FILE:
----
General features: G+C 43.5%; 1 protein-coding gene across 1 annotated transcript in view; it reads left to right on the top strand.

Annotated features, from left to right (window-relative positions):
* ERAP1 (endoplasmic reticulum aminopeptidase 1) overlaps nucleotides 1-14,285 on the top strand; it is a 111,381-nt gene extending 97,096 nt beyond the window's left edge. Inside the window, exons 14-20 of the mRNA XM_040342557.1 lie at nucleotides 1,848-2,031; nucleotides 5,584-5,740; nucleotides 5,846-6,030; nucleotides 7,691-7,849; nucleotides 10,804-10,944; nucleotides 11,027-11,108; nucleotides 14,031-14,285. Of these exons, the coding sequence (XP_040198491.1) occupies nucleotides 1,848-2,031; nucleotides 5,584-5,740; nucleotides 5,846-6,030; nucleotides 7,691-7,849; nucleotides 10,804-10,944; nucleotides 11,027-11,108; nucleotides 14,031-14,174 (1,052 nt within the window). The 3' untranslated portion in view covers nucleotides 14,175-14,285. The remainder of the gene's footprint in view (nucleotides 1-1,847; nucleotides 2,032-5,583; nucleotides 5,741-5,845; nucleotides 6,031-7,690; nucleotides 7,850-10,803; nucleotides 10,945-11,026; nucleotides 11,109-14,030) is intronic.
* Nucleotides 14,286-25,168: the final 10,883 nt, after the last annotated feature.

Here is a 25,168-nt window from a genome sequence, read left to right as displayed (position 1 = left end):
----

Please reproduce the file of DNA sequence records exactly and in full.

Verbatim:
General features: G+C 43.5%; 1 protein-coding gene across 1 annotated transcript in view; it reads left to right on the top strand.

Annotated features, from left to right (window-relative positions):
* ERAP1 (endoplasmic reticulum aminopeptidase 1) overlaps nucleotides 1-14,285 on the top strand; it is a 111,381-nt gene extending 97,096 nt beyond the window's left edge. Inside the window, exons 14-20 of the mRNA XM_040342557.1 lie at nucleotides 1,848-2,031; nucleotides 5,584-5,740; nucleotides 5,846-6,030; nucleotides 7,691-7,849; nucleotides 10,804-10,944; nucleotides 11,027-11,108; nucleotides 14,031-14,285. Of these exons, the coding sequence (XP_040198491.1) occupies nucleotides 1,848-2,031; nucleotides 5,584-5,740; nucleotides 5,846-6,030; nucleotides 7,691-7,849; nucleotides 10,804-10,944; nucleotides 11,027-11,108; nucleotides 14,031-14,174 (1,052 nt within the window). The 3' untranslated portion in view covers nucleotides 14,175-14,285. The remainder of the gene's footprint in view (nucleotides 1-1,847; nucleotides 2,032-5,583; nucleotides 5,741-5,845; nucleotides 6,031-7,690; nucleotides 7,850-10,803; nucleotides 10,945-11,026; nucleotides 11,109-14,030) is intronic.
* Nucleotides 14,286-25,168: the final 10,883 nt, after the last annotated feature.

Here is a 25,168-nt window from a genome sequence, read left to right as displayed (position 1 = left end):